A federal judge will consider a lawsuit over a key White House official's House subpoena in mid-December, meaning some key impeachment witnesses like former national security adviser John Bolton may be beyond the reach of Democrats as they try to rapidly pursue their investigation of the President.
Former deputy national security adviser Charles Kupperman had run to the courts last Friday asking for help deciding whether he needed to appear for scheduled testimony Monday on Capitol Hill. He did not show up Monday.
The federal judge, Richard Leon of the DC District Court, brought Kupperman's attorneys, the House and the Justice Department into court Thursday because the urgency of the situation. Still, the court detour means the case may lag behind and impact action on the Hill.
By mid-December, the House of Representatives may already be well into public hearings about Trump's actions and moving toward voting to impeach.
But the court's schedule may allow Kupperman and potentially Bolton and others to avoid testifying.
Kupperman was on the line during Trump's July call with Ukrainian President Volodymyr Zelensky. Bolton is at the center of several key events related to the impeachment inquiry, including reportedly raising concerns about Trump's dealings with Ukraine.
Chuck Cooper, the defense attorney for both Kupperman and Bolton, wouldn't say on Thursday whether Bolton will sue like his former deputy has. The judge pointed out that if he did, he would likely make similar legal arguments.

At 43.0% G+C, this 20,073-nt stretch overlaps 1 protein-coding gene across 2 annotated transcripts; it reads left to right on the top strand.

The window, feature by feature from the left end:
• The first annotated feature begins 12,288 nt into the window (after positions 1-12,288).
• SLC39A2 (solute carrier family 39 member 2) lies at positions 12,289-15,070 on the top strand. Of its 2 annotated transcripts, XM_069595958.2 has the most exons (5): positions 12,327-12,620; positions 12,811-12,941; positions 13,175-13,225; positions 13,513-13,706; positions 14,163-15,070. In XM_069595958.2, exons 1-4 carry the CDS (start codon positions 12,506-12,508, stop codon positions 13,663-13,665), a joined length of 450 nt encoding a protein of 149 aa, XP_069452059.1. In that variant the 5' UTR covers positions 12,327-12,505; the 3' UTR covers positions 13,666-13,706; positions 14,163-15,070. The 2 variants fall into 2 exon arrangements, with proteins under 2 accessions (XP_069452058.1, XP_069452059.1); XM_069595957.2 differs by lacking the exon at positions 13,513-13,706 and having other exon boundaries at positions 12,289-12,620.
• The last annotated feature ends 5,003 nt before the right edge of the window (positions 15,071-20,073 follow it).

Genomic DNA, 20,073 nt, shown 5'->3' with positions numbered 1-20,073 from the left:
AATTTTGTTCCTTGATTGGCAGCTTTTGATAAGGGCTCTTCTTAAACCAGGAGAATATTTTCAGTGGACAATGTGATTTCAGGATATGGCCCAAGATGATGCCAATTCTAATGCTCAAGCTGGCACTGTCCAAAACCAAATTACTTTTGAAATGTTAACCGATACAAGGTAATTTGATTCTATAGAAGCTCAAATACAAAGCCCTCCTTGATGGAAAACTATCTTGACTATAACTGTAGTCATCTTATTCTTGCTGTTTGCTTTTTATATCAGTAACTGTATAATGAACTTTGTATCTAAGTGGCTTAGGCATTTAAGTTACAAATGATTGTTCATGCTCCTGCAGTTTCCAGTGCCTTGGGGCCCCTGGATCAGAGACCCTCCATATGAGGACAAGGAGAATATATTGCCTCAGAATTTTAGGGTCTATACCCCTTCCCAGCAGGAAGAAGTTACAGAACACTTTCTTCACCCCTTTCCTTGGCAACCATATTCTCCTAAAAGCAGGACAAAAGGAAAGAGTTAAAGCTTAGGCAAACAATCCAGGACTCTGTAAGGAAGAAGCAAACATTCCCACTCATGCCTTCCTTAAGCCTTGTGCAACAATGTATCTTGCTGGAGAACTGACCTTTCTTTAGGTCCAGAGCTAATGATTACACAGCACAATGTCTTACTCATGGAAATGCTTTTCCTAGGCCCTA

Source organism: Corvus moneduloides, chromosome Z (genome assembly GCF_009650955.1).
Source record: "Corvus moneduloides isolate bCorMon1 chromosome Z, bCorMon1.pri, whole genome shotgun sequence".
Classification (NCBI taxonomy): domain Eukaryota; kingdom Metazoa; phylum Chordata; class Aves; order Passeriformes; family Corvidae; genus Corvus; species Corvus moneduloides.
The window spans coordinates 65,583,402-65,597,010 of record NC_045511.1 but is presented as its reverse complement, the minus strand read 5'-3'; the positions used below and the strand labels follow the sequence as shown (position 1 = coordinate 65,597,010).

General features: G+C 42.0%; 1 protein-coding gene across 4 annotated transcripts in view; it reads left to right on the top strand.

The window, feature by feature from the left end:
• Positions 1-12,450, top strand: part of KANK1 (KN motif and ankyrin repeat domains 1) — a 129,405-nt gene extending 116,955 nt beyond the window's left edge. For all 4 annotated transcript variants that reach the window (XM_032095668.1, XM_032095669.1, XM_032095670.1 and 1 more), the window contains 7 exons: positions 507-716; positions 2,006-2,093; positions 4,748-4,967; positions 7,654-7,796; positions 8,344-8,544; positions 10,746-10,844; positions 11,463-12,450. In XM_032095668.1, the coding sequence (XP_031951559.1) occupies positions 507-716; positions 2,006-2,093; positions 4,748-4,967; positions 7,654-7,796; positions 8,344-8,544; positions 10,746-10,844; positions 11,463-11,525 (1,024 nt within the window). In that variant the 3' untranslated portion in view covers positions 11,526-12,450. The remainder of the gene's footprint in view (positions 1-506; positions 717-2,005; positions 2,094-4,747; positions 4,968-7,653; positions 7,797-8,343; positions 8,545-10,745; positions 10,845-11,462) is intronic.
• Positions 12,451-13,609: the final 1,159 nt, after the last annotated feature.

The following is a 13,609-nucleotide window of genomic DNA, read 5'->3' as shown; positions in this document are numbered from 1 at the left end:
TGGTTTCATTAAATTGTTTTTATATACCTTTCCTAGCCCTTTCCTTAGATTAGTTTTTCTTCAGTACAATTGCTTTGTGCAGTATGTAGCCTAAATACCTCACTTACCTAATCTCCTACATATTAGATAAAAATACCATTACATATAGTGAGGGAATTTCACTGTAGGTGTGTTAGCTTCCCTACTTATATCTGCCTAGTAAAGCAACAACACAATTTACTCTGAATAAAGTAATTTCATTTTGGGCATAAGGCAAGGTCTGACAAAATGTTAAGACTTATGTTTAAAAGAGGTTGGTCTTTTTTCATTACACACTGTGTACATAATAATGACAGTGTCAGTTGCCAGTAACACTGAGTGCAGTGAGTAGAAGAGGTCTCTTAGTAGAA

Kupperman filed a lawsuit last week because he couldn't decide whether to comply with the House subpoena this week or with the White House's order for him not to testify, claiming he had immunity. Bolton is scheduled for a deposition in the house for next Thursday.
The House is moving as swiftly as it can through the closed-door depositions, and Democrats say they will begin public hearings soon, potentially before Thanksgiving, although the timing remains fluid.
If that timeline holds, however, Democrats could begin drafting or even considering articles of impeachment by the time the court hearing occurs.
Judge Leon told the Justice Department, the House of Representatives and Kupperman's lawyers that he will hear arguments on December 10 about the court's role in the dispute.
When a Justice Department attorney asked for more time next month to respond to arguments in the case, Leon chastised her.
"When it's a matter of this consequence...You roll your sleeves up, you get the job done. If you can't do it I'm sure your colleagues can," Leon said.
He called the lawsuit over Kupperman's testimony a "matter of great public interest and a matter of great urgency for the country."
In the legal fight over Kupperman's testimony, a major question will be whether Kupperman can even sue, and whether the court has a role to play in this case.
A lawyer for the House of Representatives argued on Thursday this isn't a legitimate case. Kupperman's attorney Cooper noted that the Justice Department was arguing in another hearing down the hall in the DC federal courthouse -- about the House subpoena of former White House attorney Don McGahn -- that federal judges should stay out of fights between the two other branches of government.
Cooper said he believed the court should take this case.
But he said he wouldn't side with the White House's immunity assertion or with the House subpoena, when the case got to that point. "We have no dog in the merits fight, your honor," Cooper said.
Todd Tatelman, a lawyer for the House, called Kupperman's lawsuit one that "serves no other purpose than to attempt to delay" the House's inquiries.
The judge responded by saying this lawsuit could potentially be more efficient, especially compared to holding Kupperman in contempt of Congress, then Congress suing him.